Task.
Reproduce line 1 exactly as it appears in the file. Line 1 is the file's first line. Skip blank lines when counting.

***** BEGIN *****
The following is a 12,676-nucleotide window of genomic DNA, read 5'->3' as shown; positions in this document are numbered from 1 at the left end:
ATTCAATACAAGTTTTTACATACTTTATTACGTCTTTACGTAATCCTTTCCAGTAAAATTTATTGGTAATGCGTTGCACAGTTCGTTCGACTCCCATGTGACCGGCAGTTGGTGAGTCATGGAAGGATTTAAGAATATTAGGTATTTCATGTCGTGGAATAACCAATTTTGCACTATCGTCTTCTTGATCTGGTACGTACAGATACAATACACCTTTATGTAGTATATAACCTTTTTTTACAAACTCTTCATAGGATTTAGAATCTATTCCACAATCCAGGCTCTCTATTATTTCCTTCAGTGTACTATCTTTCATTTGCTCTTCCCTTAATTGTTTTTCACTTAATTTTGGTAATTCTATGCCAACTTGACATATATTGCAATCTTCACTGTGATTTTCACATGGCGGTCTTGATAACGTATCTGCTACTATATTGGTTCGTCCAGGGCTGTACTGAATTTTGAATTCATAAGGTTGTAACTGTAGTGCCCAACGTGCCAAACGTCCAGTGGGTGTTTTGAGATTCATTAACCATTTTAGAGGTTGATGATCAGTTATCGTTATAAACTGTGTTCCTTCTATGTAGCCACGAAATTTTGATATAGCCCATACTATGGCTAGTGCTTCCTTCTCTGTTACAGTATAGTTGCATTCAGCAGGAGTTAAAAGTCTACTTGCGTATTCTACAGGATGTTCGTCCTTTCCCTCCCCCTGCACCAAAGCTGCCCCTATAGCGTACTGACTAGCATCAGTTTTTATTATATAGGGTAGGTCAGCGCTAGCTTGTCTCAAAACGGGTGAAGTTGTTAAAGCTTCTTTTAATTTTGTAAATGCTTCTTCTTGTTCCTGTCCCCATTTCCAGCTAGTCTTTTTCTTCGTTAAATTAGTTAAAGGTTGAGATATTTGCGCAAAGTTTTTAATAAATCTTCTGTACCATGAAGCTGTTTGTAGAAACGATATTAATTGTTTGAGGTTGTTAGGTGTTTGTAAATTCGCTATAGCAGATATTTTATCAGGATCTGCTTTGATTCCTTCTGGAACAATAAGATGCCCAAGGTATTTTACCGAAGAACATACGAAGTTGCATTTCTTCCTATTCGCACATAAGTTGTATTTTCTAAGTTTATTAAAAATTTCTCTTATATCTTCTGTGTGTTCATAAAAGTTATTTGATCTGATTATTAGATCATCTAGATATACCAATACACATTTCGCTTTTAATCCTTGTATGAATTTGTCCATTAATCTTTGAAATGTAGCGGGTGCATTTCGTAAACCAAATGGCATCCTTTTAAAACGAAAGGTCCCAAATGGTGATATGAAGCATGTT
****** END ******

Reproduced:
The following is a 12,676-nucleotide window of genomic DNA, read 5'->3' as shown; positions in this document are numbered from 1 at the left end: